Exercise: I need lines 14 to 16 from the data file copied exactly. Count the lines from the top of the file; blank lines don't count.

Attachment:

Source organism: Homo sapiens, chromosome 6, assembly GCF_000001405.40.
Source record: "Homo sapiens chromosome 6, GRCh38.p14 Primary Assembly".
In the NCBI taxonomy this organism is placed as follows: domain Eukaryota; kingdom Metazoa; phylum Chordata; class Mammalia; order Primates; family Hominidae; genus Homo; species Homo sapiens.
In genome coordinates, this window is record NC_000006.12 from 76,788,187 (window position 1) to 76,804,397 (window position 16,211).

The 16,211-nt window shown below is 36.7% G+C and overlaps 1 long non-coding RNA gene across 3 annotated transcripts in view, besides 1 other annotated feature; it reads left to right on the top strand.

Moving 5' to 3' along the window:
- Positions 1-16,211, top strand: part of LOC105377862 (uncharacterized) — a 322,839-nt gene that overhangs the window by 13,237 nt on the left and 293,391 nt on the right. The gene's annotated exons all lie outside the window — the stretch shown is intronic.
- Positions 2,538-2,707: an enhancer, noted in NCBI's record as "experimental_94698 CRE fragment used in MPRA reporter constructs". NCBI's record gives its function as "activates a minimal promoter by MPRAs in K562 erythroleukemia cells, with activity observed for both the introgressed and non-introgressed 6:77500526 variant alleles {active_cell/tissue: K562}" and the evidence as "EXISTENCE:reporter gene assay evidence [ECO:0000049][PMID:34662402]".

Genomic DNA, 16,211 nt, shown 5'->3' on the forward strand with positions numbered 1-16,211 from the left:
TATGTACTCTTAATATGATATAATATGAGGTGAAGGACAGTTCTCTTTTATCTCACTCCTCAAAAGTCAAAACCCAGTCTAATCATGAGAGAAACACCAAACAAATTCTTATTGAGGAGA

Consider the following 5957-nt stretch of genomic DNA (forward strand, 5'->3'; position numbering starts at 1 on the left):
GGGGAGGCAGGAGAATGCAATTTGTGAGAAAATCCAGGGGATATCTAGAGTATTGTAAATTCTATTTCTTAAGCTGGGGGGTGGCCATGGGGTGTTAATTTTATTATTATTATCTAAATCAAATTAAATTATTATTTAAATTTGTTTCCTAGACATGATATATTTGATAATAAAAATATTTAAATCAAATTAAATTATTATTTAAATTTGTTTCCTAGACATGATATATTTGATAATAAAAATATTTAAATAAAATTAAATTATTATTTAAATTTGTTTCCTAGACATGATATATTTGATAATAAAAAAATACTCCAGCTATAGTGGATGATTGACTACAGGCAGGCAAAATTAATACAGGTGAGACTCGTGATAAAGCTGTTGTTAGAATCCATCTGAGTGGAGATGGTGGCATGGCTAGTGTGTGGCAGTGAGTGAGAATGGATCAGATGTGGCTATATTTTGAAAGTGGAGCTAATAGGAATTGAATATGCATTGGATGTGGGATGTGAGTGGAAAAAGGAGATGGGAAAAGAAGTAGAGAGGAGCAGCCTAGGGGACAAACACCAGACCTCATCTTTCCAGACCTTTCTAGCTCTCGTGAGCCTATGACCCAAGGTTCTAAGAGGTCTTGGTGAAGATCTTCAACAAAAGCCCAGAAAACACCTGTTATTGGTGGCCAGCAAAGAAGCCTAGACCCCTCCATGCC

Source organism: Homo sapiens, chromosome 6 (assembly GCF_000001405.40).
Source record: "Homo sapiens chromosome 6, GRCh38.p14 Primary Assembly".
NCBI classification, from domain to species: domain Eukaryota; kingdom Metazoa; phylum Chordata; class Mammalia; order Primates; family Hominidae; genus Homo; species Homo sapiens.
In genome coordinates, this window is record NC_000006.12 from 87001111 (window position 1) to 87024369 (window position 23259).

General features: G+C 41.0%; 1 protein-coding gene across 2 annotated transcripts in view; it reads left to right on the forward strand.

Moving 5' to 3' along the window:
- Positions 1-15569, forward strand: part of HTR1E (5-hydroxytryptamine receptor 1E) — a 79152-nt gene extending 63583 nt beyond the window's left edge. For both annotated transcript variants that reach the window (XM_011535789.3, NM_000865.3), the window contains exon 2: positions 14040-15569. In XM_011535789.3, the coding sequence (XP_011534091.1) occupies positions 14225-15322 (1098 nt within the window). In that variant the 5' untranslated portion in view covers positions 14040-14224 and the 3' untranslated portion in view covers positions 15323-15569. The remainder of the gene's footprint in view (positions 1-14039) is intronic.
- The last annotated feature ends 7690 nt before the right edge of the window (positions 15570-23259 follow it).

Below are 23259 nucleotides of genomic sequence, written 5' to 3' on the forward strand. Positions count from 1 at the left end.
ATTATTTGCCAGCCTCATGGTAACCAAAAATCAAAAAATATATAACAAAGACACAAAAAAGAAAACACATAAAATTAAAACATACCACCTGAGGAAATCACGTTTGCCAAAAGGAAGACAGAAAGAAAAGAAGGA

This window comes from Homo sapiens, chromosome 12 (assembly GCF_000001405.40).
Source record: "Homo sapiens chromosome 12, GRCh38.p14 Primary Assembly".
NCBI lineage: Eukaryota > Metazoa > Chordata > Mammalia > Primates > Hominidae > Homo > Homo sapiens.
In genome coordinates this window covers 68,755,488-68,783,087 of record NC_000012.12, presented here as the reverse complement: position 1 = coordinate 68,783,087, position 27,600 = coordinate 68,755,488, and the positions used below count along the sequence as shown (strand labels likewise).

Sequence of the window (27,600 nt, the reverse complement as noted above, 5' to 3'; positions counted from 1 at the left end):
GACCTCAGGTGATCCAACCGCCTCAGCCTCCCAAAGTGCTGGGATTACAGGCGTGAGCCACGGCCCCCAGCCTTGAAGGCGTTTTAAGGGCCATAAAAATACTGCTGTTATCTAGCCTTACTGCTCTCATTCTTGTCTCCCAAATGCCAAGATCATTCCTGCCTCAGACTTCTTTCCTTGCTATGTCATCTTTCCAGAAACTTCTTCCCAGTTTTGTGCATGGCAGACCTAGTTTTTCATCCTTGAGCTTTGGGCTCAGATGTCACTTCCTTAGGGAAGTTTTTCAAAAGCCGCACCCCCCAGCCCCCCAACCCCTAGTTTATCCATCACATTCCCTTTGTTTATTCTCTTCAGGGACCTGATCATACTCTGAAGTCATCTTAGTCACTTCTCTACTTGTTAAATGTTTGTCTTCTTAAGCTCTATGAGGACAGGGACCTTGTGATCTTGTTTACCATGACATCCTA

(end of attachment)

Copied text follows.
Source record: "Homo sapiens chromosome 6, GRCh38.p14 Primary Assembly".
NCBI classification, from domain to species: domain Eukaryota; kingdom Metazoa; phylum Chordata; class Mammalia; order Primates; family Hominidae; genus Homo; species Homo sapiens.
In genome coordinates, this window is record NC_000006.12 from 87001111 (window position 1) to 87024369 (window position 23259).